On a sunny Tuesday afternoon in July of 2020, I had a moment like no other. I got into my car for what seemed like the first time in weeks. In fact, it was the first time I had driven in weeks. The day’s agenda was to drive from my quarantine home base, my man’s condo in the Hudson Valley, to meet up with an old friend at the Jersey shore. With the radio turned on and my music ADD in full swing, I began my usual routine of jumping from channel to channel to avoid garrulous DJs and political banter. As luck would have it, spotty reception and the latest antics of the president dominated the airwaves. I sighed and thought, “Of course, there is nothing good on.” Off went the radio.
As I no longer sported my unruly whiplash-inducing locks from just three weeks prior, I rolled down my windows. I had shaved my head. Or rather, my boyfriend had. In the spirit of the pandemic, I decided that a fresh start could come with a clean-shaved noggin. The wind’s kiss on my skin was a welcomed addition to my quiet and otherwise monotonous drive of stop and go traffic. It was then that I realized that underneath my mess of paddle board equipment and library books sat my cd binder. You know those booklets you would get from bar mitzvahs and sweet-sixteens in the nineties and early two-thousands? With my eyes on the road, I reached around blindly and got ahold of the coveted black book. Struggling to multitask, I one-handedly leafed through the sleeves and decided on a cd that I had long ago burned and titled “music to drive to.”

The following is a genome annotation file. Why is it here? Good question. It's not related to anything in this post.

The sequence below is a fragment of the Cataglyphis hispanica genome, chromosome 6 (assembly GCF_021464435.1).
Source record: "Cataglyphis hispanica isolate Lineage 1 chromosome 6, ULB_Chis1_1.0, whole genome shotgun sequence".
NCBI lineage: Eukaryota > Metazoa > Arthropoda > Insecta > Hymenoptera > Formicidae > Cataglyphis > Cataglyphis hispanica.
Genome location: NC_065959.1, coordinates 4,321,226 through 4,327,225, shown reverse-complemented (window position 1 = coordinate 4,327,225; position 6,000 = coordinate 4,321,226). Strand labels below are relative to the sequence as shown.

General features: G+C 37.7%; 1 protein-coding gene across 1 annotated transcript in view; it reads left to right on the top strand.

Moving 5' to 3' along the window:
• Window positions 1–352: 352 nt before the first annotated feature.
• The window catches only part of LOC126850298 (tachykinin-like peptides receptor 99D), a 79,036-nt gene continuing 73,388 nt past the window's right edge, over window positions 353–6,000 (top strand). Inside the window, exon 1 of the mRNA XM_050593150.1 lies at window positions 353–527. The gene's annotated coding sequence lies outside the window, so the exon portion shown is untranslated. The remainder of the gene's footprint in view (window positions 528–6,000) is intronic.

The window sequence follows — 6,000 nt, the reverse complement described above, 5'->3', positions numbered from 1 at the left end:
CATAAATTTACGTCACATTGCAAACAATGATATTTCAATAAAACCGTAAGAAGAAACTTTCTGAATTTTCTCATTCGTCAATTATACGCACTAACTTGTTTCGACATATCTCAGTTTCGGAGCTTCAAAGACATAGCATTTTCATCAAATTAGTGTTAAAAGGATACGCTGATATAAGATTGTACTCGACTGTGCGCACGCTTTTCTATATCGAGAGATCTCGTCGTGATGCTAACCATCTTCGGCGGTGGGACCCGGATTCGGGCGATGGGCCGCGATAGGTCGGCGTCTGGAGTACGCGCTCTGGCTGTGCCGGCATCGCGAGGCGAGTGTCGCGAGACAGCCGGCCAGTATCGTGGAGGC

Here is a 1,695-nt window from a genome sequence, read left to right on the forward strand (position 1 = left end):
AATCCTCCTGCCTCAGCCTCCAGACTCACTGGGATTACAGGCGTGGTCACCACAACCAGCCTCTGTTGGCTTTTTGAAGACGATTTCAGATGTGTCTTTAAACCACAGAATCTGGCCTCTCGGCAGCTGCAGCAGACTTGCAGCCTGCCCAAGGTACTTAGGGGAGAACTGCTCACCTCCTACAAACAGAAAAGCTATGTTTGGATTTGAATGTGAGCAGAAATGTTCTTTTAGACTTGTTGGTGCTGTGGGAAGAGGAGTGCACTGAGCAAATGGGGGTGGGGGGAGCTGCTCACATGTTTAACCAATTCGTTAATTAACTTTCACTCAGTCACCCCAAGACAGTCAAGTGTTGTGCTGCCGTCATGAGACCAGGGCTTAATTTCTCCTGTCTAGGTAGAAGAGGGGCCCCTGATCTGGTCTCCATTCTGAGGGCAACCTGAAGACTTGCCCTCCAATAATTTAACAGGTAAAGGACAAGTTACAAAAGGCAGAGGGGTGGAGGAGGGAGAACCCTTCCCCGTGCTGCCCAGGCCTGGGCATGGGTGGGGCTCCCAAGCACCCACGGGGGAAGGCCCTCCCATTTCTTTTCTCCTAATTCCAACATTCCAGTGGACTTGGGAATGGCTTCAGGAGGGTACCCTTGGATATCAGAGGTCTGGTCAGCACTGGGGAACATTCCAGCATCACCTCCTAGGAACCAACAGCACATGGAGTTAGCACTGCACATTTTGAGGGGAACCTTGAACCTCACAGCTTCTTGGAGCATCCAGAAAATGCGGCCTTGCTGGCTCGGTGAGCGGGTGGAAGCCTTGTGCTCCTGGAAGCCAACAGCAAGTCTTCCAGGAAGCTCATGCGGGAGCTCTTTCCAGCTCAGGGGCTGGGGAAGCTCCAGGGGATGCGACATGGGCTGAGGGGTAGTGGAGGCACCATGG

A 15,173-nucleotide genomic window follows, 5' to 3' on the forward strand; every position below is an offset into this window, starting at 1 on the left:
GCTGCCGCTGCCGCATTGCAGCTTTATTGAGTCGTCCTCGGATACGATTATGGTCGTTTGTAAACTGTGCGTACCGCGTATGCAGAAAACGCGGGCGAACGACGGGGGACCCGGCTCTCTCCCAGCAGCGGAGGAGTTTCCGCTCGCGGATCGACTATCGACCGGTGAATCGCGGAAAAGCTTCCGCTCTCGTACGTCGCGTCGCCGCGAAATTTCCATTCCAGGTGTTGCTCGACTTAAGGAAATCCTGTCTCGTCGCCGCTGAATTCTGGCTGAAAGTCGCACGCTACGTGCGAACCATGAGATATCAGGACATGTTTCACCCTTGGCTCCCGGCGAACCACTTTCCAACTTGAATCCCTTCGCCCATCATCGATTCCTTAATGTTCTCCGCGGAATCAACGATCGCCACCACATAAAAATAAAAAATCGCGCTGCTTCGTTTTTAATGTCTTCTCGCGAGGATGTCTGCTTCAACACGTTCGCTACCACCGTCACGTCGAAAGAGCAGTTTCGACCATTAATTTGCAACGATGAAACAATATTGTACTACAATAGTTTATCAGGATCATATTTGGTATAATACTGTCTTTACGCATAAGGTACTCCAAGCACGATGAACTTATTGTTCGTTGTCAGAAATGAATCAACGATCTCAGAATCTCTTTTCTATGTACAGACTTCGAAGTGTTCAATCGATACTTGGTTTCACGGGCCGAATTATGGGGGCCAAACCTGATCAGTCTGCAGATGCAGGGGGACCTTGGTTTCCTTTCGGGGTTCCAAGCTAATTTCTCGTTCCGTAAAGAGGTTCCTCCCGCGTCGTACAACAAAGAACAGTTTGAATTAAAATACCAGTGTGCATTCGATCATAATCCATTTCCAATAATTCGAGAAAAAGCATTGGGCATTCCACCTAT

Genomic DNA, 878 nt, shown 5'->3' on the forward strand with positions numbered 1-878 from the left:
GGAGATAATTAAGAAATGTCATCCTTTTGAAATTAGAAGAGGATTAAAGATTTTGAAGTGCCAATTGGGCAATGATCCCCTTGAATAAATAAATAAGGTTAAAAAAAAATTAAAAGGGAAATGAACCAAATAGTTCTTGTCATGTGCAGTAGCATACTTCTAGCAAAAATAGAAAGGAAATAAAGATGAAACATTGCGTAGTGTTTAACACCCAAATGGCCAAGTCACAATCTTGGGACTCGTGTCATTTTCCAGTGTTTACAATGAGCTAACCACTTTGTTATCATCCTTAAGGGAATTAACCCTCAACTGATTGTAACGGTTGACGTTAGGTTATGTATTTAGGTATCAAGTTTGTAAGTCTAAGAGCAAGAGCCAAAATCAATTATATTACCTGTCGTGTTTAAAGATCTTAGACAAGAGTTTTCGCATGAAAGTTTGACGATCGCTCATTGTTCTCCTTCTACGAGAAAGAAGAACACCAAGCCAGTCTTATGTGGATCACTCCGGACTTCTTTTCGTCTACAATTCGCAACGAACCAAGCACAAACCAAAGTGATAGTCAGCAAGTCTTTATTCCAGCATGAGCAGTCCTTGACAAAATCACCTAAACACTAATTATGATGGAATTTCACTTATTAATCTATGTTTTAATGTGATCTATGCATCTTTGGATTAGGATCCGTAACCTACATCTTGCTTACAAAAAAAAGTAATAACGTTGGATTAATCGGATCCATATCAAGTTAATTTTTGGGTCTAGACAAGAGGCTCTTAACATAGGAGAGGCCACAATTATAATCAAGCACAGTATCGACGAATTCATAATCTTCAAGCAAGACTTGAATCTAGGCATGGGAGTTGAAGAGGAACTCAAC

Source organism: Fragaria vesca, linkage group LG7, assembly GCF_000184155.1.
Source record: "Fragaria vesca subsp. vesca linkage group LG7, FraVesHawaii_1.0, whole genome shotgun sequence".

I turned the knob of the radio back on. With the cd about to be inserted into the player, I was startled by the beginning chords of a familiar song with the radio’s last attempt to charm me. “If you start me up-If you start me up-I'll never stop!” “Yassss!” I thought to myself. If there ever was a time to spell the word yes with an ‘a’ and add an obnoxious amount of extra s’s, that was the time.
Dear Mick Jagger, you significantly improved my mood while driving that day. And while you have been there at other times, your lyrics for those precious three minutes and thirty-three seconds bathed me in a feeling of hope.
-Written by Alli Chazen